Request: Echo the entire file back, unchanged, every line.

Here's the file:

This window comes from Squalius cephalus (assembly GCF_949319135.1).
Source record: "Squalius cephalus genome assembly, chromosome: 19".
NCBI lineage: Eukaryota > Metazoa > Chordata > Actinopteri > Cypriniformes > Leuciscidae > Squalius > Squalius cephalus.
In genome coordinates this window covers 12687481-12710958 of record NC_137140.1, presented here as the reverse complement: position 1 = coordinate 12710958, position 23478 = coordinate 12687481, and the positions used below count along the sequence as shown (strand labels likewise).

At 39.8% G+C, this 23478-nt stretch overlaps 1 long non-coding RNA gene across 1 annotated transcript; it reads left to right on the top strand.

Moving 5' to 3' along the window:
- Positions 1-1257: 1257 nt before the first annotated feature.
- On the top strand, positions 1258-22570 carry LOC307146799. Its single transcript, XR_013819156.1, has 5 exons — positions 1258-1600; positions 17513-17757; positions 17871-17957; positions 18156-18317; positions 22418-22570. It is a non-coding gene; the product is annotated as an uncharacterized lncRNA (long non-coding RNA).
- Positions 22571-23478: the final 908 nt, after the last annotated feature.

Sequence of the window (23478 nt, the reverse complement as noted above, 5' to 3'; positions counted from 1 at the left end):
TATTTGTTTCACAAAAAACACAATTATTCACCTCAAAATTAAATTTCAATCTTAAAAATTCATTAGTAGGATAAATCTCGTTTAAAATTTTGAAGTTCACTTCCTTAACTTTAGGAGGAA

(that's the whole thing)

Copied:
This window comes from Squalius cephalus (assembly GCF_949319135.1).
Source record: "Squalius cephalus genome assembly, chromosome: 19".
NCBI lineage: Eukaryota > Metazoa > Chordata > Actinopteri > Cypriniformes > Leuciscidae > Squalius > Squalius cephalus.
In genome coordinates this window covers 12687481-12710958 of record NC_137140.1, presented here as the reverse complement: position 1 = coordinate 12710958, position 23478 = coordinate 12687481, and the positions used below count along the sequence as shown (strand labels likewise).

At 39.8% G+C, this 23478-nt stretch overlaps 1 long non-coding RNA gene across 1 annotated transcript; it reads left to right on the top strand.

Moving 5' to 3' along the window:
- Positions 1-1257: 1257 nt before the first annotated feature.
- On the top strand, positions 1258-22570 carry LOC307146799. Its single transcript, XR_013819156.1, has 5 exons — positions 1258-1600; positions 17513-17757; positions 17871-17957; positions 18156-18317; positions 22418-22570. It is a non-coding gene; the product is annotated as an uncharacterized lncRNA (long non-coding RNA).
- Positions 22571-23478: the final 908 nt, after the last annotated feature.

Sequence of the window (23478 nt, the reverse complement as noted above, 5' to 3'; positions counted from 1 at the left end):
TATTTGTTTCACAAAAAACACAATTATTCACCTCAAAATTAAATTTCAATCTTAAAAATTCATTAGTAGGATAAATCTCGTTTAAAATTTTGAAGTTCACTTCCTTAACTTTAGGAGGAA